Is Satire A Foreign Language?

When you publish a blog post in The Huffington Post's Comedy section, you assume people will get the obvious: It's meant to be funny, right? Just like a fire truck hurtling down the street tells you that, well, there's a fire somewhere.


But apparently not everyone's able to read super-obvious cues like that.

Last week I posted a satirical blog post in this section where I pretended to confess that everyone who reviews books does it for personal reasons only. Bad review? The author's pissed us off in some way. Good review? The author's given us a gift or gifts. The bigger the gift, the better the review.

It was deliberately outrageous, inspired by satirists like Andy Borowitz.

Why did I write it? Because over the years as a reviewer for various newspapers, I've heard the inane charge of "jealousy" when I had something negative to say about a book -- even if I'd previously praised the same author for another book. Time for a spoof, I thought.


When I tweeted a link to the blog post, I used the hashtag #mondayfunday. Guess what? Some people took the blog post seriously despite the hashtag, despite the post appearing in the Comedy section, and despite the wild "admissions" about receiving gifts like Caribbean vacations.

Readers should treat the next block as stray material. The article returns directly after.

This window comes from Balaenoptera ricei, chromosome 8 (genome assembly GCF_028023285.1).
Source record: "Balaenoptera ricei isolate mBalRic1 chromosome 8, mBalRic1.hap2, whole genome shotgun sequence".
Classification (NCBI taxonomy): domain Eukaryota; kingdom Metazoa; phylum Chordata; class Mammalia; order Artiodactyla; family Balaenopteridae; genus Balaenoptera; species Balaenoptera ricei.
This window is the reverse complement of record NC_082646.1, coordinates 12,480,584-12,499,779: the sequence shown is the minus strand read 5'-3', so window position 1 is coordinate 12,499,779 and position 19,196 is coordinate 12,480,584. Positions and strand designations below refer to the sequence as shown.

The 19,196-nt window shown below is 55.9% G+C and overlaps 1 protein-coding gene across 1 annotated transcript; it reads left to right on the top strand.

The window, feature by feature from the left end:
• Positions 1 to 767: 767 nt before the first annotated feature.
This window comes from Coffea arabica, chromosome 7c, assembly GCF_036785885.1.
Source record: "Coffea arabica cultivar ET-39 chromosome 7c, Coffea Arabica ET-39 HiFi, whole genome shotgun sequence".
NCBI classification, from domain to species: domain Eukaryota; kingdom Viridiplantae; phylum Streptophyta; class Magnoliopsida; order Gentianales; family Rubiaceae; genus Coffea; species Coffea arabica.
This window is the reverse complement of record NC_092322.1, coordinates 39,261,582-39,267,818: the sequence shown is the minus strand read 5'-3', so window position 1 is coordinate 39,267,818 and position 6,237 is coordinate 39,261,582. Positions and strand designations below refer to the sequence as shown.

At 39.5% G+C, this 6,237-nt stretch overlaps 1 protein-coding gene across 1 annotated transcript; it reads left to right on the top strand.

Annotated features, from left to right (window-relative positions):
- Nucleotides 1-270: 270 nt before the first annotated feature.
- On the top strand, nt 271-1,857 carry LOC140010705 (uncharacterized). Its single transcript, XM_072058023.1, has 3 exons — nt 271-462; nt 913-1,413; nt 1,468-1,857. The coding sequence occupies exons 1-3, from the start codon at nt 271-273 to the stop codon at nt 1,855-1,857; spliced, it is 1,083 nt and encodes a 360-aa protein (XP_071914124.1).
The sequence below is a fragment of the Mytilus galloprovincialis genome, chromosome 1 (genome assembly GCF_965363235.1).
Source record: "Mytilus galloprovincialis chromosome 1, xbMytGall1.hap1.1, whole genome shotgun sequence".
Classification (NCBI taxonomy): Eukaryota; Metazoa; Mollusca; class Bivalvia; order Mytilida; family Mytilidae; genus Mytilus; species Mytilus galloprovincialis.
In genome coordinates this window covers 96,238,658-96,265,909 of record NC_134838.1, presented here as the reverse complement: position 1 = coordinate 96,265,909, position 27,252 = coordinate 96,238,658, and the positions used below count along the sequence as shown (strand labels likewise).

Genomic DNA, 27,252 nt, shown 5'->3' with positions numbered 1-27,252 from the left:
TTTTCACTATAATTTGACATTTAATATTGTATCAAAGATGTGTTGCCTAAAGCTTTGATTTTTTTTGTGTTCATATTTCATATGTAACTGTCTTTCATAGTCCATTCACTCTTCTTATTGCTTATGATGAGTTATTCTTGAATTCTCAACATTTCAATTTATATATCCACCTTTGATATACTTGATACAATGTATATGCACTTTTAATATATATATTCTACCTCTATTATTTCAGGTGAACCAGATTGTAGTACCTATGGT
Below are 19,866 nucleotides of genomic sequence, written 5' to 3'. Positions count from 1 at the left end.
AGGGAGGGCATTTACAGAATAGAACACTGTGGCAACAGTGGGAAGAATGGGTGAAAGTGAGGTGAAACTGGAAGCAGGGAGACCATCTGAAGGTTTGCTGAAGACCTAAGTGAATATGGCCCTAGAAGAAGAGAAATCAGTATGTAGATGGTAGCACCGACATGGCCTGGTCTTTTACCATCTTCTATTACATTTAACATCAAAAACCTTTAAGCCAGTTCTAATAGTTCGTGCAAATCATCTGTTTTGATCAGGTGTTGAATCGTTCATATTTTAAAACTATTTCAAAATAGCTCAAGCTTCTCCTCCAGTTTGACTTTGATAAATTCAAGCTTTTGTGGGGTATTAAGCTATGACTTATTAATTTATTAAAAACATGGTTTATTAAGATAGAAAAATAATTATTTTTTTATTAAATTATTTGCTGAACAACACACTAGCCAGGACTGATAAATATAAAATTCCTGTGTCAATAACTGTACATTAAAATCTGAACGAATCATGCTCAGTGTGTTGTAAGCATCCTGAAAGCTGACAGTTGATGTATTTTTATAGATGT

I actually got some tweets telling me to quit reviewing if I was so jaded. Even worse, or maybe even funnier, my post drove someone to write a furious counter-blog. This blogger suspected I might be joking, but wasn't entirely sure.


She was apparently so satire-impaired she felt the need to trash me, defend the honor of Reviewing, and clarify that she was no freeloader or sleazebag. Unlike me, she was an honest, hard-working professional who didn't take gifts from anyone.

Her blog ended with a ringing declaration: "I review books because I love them, not because of the perks. I'm very happy for Mr. Raphael and all his wondrous swag, but please, keep that stuff away from me. I don't want to be anything like him."

Cue the Marseillaise.


Lev Raphael is the author of the satirical mystery Hot Rocks set at an upscale health club, and 24 other books in genres from memoir to historical fiction. You can find them all on Amazon.